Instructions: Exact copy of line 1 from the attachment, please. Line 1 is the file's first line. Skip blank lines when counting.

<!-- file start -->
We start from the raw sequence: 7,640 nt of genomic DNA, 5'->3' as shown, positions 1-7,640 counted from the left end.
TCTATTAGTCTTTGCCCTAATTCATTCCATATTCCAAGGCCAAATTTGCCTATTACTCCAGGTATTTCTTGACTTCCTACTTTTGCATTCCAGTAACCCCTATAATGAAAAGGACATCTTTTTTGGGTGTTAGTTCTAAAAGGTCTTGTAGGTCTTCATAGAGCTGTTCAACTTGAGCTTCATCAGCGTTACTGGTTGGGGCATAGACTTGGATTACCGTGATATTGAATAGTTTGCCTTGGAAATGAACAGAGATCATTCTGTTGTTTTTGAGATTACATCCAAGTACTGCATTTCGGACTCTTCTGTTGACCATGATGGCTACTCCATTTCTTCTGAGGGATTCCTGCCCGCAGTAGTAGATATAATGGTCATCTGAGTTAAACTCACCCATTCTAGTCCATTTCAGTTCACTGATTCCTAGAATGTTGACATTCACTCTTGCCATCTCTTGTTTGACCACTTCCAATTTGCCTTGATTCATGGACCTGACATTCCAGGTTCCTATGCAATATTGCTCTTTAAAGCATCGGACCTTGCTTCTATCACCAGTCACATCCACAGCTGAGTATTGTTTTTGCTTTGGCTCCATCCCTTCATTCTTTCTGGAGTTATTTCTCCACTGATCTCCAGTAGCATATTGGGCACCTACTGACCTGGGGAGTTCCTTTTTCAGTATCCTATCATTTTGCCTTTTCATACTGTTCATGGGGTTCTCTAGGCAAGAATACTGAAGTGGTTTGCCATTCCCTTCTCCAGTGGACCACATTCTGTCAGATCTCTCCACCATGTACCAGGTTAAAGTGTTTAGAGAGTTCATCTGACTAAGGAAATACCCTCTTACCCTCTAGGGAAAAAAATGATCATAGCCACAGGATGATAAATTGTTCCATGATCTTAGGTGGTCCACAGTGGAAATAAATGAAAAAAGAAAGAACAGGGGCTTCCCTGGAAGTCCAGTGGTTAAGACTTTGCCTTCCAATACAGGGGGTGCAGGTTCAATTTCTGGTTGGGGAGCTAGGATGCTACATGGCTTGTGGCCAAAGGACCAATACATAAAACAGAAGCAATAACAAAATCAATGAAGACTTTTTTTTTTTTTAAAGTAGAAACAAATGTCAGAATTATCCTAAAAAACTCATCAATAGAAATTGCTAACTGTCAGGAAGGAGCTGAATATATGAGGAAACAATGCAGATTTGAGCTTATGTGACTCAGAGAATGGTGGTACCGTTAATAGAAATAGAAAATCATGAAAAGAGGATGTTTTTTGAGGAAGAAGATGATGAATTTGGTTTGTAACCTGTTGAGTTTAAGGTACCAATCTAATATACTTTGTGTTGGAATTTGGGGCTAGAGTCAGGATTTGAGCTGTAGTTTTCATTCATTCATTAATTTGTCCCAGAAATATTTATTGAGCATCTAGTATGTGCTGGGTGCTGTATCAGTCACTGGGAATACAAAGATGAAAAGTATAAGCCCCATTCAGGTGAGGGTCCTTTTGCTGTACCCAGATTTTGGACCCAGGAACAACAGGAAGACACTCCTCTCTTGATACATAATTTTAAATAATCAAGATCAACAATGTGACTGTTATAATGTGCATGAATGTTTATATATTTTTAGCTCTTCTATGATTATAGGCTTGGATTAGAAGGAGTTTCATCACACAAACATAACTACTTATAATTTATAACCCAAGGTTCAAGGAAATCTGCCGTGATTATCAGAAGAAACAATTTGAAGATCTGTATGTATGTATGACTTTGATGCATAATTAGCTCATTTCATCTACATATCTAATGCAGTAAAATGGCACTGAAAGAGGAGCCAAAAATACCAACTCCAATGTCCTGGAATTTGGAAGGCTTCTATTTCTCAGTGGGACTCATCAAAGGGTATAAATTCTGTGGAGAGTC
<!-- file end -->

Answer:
We start from the raw sequence: 7,640 nt of genomic DNA, 5'->3' as shown, positions 1-7,640 counted from the left end.